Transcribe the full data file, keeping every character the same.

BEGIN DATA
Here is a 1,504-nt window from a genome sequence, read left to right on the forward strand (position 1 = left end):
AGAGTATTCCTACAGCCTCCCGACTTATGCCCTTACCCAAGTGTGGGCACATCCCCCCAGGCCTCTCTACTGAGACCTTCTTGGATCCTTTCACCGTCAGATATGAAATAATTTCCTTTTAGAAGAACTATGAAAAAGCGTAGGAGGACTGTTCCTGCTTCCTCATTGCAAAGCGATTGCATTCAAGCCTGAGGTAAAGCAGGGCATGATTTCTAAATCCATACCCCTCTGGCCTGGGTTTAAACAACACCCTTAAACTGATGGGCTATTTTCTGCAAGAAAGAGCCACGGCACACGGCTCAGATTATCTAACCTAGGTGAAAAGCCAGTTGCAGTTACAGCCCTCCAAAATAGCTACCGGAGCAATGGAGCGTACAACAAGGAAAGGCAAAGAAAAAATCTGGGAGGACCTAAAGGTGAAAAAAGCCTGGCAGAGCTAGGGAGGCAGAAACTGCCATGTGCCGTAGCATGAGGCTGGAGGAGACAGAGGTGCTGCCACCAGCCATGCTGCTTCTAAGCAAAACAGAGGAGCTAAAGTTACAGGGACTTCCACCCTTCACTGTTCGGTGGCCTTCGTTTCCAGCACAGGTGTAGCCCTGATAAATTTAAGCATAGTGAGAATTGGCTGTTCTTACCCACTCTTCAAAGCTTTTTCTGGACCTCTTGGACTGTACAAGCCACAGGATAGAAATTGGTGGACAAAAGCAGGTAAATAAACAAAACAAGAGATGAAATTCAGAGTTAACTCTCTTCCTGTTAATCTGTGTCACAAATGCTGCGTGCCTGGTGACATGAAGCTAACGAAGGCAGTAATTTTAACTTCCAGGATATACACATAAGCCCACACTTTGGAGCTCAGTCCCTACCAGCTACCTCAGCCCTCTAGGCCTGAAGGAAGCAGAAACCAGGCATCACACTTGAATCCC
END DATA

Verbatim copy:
Here is a 1,504-nt window from a genome sequence, read left to right on the forward strand (position 1 = left end):
AGAGTATTCCTACAGCCTCCCGACTTATGCCCTTACCCAAGTGTGGGCACATCCCCCCAGGCCTCTCTACTGAGACCTTCTTGGATCCTTTCACCGTCAGATATGAAATAATTTCCTTTTAGAAGAACTATGAAAAAGCGTAGGAGGACTGTTCCTGCTTCCTCATTGCAAAGCGATTGCATTCAAGCCTGAGGTAAAGCAGGGCATGATTTCTAAATCCATACCCCTCTGGCCTGGGTTTAAACAACACCCTTAAACTGATGGGCTATTTTCTGCAAGAAAGAGCCACGGCACACGGCTCAGATTATCTAACCTAGGTGAAAAGCCAGTTGCAGTTACAGCCCTCCAAAATAGCTACCGGAGCAATGGAGCGTACAACAAGGAAAGGCAAAGAAAAAATCTGGGAGGACCTAAAGGTGAAAAAAGCCTGGCAGAGCTAGGGAGGCAGAAACTGCCATGTGCCGTAGCATGAGGCTGGAGGAGACAGAGGTGCTGCCACCAGCCATGCTGCTTCTAAGCAAAACAGAGGAGCTAAAGTTACAGGGACTTCCACCCTTCACTGTTCGGTGGCCTTCGTTTCCAGCACAGGTGTAGCCCTGATAAATTTAAGCATAGTGAGAATTGGCTGTTCTTACCCACTCTTCAAAGCTTTTTCTGGACCTCTTGGACTGTACAAGCCACAGGATAGAAATTGGTGGACAAAAGCAGGTAAATAAACAAAACAAGAGATGAAATTCAGAGTTAACTCTCTTCCTGTTAATCTGTGTCACAAATGCTGCGTGCCTGGTGACATGAAGCTAACGAAGGCAGTAATTTTAACTTCCAGGATATACACATAAGCCCACACTTTGGAGCTCAGTCCCTACCAGCTACCTCAGCCCTCTAGGCCTGAAGGAAGCAGAAACCAGGCATCACACTTGAATCCC